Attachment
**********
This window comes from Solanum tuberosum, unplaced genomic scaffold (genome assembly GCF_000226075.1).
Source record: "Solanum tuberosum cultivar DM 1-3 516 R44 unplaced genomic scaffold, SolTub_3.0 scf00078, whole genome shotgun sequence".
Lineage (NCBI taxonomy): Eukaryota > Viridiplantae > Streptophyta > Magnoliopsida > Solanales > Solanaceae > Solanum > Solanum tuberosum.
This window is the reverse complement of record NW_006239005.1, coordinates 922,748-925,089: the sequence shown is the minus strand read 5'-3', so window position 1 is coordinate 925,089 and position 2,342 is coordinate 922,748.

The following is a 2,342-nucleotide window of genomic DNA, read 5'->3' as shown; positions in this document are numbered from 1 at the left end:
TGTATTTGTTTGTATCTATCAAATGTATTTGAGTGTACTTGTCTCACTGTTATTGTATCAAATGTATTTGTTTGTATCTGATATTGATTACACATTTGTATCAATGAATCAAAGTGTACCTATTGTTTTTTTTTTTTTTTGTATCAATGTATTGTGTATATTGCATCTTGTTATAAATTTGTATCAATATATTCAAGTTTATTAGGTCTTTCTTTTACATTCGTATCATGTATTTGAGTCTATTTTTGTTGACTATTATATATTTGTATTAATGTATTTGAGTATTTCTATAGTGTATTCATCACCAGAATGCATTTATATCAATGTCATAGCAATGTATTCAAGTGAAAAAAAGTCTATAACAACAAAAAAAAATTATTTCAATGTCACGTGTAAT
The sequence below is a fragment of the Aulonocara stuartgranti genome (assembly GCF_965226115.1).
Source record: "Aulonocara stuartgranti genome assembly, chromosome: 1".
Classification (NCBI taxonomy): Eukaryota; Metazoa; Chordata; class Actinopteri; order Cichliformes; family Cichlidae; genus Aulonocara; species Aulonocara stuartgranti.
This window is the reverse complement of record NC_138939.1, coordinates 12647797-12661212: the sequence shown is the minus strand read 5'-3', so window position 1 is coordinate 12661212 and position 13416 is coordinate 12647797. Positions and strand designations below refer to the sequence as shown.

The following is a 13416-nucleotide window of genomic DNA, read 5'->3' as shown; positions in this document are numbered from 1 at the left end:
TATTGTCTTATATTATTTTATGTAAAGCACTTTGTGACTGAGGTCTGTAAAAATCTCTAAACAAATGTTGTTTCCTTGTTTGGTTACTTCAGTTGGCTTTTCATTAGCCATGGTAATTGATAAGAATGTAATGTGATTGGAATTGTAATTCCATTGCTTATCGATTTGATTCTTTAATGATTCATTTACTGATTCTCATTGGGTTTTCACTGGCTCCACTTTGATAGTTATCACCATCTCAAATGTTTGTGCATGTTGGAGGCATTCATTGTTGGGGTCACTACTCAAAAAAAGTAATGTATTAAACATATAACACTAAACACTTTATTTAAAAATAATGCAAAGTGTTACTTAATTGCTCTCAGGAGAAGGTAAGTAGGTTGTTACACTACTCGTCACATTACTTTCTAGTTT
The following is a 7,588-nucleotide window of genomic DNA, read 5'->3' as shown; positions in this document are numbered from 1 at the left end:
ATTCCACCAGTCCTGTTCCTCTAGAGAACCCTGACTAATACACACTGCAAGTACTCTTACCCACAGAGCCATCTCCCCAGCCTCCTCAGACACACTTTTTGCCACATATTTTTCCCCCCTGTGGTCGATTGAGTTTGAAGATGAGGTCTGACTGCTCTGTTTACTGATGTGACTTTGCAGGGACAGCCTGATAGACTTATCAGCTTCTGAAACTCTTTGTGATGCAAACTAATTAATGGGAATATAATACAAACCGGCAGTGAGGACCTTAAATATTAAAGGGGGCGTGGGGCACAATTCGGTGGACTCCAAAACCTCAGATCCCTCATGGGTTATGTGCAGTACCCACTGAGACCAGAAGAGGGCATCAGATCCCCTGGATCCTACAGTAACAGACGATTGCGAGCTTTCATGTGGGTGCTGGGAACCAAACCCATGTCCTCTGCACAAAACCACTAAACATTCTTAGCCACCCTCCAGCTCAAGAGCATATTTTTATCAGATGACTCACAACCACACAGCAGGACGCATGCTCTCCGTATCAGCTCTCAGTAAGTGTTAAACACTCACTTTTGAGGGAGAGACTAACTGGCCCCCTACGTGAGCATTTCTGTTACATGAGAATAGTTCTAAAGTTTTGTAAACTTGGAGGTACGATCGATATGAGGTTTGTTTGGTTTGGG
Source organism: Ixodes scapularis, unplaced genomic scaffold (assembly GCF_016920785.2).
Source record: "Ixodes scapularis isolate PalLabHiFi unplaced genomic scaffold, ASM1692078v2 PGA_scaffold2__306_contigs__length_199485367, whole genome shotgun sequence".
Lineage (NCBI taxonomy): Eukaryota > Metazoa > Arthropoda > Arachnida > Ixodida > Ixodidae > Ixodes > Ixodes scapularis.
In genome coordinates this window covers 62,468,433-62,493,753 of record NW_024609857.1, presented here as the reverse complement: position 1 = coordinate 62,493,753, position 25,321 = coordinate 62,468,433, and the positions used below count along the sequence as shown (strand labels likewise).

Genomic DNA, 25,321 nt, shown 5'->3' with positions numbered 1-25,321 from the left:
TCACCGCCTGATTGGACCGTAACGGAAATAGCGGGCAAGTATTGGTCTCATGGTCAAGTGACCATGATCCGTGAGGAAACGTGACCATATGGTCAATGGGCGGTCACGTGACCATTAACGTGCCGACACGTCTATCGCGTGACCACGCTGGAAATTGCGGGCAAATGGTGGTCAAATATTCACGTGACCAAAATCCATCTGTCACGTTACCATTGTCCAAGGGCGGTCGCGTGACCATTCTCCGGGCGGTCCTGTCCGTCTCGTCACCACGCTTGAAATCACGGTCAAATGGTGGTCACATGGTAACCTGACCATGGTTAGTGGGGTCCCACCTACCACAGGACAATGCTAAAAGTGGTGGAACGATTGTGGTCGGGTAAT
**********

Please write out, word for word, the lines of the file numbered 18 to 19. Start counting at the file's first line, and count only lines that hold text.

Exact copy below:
In genome coordinates this window covers 62,468,433-62,493,753 of record NW_024609857.1, presented here as the reverse complement: position 1 = coordinate 62,493,753, position 25,321 = coordinate 62,468,433, and the positions used below count along the sequence as shown (strand labels likewise).

Genomic DNA, 25,321 nt, shown 5'->3' with positions numbered 1-25,321 from the left: